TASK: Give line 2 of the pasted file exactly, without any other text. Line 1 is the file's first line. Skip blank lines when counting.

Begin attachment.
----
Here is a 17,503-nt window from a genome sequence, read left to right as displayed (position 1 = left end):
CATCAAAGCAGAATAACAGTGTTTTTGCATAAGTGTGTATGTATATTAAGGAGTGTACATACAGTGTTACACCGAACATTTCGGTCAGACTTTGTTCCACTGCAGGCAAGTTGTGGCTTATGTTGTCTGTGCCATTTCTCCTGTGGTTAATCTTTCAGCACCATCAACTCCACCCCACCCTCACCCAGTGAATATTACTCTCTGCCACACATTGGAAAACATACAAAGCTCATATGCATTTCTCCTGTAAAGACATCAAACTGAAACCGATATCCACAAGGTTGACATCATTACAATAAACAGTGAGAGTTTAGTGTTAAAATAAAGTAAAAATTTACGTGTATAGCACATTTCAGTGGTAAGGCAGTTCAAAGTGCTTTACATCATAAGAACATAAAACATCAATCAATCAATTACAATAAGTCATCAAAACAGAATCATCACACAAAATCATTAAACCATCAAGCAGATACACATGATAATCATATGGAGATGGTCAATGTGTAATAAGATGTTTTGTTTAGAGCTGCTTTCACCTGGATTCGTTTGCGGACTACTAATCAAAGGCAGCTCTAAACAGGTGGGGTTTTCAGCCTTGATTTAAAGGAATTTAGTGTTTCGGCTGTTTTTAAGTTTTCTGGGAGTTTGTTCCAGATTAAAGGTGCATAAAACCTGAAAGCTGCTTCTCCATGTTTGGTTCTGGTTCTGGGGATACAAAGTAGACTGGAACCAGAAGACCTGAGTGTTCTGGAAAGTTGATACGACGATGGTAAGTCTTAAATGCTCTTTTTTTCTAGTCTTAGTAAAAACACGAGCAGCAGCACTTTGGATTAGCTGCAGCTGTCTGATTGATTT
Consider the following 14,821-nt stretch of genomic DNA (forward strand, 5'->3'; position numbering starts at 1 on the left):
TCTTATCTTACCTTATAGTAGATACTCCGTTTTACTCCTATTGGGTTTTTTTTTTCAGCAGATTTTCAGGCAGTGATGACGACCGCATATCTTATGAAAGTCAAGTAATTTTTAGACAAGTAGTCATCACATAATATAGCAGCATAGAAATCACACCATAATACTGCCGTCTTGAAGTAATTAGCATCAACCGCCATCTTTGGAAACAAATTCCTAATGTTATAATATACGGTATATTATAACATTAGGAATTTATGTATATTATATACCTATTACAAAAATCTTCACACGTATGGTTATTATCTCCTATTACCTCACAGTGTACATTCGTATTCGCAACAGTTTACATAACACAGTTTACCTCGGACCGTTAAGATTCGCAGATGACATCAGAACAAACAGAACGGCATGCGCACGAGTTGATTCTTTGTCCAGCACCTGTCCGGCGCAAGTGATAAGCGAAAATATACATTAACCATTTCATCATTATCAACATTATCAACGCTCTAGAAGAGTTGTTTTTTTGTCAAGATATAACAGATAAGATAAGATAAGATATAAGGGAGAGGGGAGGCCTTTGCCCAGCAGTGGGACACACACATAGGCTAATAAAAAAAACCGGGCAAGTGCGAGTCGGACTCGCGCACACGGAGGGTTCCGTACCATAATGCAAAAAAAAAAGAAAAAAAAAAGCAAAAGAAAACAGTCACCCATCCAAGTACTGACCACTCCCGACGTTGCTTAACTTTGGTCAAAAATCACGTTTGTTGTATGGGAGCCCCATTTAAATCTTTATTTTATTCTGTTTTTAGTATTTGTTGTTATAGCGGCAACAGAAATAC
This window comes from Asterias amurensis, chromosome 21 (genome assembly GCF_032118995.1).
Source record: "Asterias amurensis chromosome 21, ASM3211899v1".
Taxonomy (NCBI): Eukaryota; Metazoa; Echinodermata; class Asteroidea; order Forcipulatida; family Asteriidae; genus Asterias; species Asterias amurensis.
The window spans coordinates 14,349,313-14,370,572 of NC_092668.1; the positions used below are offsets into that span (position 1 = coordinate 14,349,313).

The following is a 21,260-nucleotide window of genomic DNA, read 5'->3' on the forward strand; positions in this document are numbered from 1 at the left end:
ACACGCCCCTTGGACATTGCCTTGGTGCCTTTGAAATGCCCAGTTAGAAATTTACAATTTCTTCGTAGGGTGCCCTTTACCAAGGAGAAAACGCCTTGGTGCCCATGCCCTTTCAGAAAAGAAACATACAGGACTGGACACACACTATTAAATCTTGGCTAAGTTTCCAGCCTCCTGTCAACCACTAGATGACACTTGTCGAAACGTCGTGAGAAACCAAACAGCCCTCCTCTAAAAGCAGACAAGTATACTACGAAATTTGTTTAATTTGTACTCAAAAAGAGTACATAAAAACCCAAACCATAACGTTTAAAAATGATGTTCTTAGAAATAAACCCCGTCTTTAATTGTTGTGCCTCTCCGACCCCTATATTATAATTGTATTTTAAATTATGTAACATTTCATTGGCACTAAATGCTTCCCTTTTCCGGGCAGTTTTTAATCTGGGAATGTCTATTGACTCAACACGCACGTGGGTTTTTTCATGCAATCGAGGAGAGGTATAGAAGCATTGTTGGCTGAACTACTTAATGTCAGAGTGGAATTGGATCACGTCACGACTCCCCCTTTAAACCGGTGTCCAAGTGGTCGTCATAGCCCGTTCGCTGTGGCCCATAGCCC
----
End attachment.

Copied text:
CATCAAAGCAGAATAACAGTGTTTTTGCATAAGTGTGTATGTATATTAAGGAGTGTACATACAGTGTTACACCGAACATTTCGGTCAGACTTTGTTCCACTGCAGGCAAGTTGTGGCTTATGTTGTCTGTGCCATTTCTCCTGTGGTTAATCTTTCAGCACCATCAACTCCACCCCACCCTCACCCAGTGAATATTACTCTCTGCCACACATTGGAAAACATACAAAGCTCATATGCATTTCTCCTGTAAAGACATCAAACTGAAACCGATATCCACAAGGTTGACATCATTACAATAAACAGTGAGAGTTTAGTGTTAAAATAAAGTAAAAATTTACGTGTATAGCACATTTCAGTGGTAAGGCAGTTCAAAGTGCTTTACATCATAAGAACATAAAACATCAATCAATCAATTACAATAAGTCATCAAAACAGAATCATCACACAAAATCATTAAACCATCAAGCAGATACACATGATAATCATATGGAGATGGTCAATGTGTAATAAGATGTTTTGTTTAGAGCTGCTTTCACCTGGATTCGTTTGCGGACTACTAATCAAAGGCAGCTCTAAACAGGTGGGGTTTTCAGCCTTGATTTAAAGGAATTTAGTGTTTCGGCTGTTTTTAAGTTTTCTGGGAGTTTGTTCCAGATTAAAGGTGCATAAAACCTGAAAGCTGCTTCTCCATGTTTGGTTCTGGTTCTGGGGATACAAAGTAGACTGGAACCAGAAGACCTGAGTGTTCTGGAAAGTTGATACGACGATGGTAAGTCTTAAATGCTCTTTTTTTCTAGTCTTAGTAAAAACACGAGCAGCAGCACTTTGGATTAGCTGCAGCTGTCTGATTGATTT